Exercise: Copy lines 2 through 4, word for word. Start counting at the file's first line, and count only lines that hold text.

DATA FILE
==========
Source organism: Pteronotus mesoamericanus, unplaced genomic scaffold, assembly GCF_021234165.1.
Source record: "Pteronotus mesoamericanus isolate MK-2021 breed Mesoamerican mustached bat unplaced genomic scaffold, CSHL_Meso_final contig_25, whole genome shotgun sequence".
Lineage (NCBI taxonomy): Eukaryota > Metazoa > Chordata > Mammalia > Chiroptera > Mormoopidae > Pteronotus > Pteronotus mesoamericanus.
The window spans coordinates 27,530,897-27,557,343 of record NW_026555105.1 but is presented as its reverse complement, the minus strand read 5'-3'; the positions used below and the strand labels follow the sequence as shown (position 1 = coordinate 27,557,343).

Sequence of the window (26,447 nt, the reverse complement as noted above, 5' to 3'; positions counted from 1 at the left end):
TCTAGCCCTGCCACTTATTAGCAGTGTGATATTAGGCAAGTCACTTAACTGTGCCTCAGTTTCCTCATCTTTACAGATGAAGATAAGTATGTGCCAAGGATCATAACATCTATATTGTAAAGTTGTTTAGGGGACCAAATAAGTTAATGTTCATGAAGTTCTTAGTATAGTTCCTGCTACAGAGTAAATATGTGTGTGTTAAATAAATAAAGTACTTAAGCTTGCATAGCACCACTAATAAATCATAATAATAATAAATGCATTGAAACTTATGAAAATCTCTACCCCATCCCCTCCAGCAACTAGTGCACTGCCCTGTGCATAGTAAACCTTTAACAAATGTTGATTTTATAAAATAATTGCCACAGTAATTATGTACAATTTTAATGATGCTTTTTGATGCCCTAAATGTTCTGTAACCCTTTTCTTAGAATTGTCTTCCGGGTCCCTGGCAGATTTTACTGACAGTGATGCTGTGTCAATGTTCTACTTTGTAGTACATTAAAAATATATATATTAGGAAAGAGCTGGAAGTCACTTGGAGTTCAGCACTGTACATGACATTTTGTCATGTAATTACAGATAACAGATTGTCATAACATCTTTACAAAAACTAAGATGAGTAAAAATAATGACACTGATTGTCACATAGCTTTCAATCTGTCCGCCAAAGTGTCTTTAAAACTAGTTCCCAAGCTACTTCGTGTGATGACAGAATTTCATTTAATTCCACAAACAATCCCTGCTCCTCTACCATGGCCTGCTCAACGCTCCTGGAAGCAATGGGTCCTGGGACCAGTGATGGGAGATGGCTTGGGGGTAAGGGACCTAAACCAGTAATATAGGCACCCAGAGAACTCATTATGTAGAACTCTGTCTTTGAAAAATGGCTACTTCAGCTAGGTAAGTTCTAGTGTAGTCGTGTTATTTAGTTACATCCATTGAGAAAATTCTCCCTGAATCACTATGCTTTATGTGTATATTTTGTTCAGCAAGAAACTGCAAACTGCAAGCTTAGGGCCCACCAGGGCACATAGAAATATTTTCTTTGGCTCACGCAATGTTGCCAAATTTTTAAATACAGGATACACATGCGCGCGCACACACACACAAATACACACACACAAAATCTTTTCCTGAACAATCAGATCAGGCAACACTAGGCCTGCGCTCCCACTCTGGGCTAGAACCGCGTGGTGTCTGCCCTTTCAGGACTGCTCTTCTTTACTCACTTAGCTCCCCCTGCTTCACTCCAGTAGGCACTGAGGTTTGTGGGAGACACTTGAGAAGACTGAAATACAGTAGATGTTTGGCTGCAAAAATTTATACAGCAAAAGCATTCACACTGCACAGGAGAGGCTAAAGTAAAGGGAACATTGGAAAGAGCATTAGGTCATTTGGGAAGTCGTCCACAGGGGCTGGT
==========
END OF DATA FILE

Source record: "Pteronotus mesoamericanus isolate MK-2021 breed Mesoamerican mustached bat unplaced genomic scaffold, CSHL_Meso_final contig_25, whole genome shotgun sequence".
Lineage (NCBI taxonomy): Eukaryota > Metazoa > Chordata > Mammalia > Chiroptera > Mormoopidae > Pteronotus > Pteronotus mesoamericanus.
The window spans coordinates 27,530,897-27,557,343 of record NW_026555105.1 but is presented as its reverse complement, the minus strand read 5'-3'; the positions used below and the strand labels follow the sequence as shown (position 1 = coordinate 27,557,343).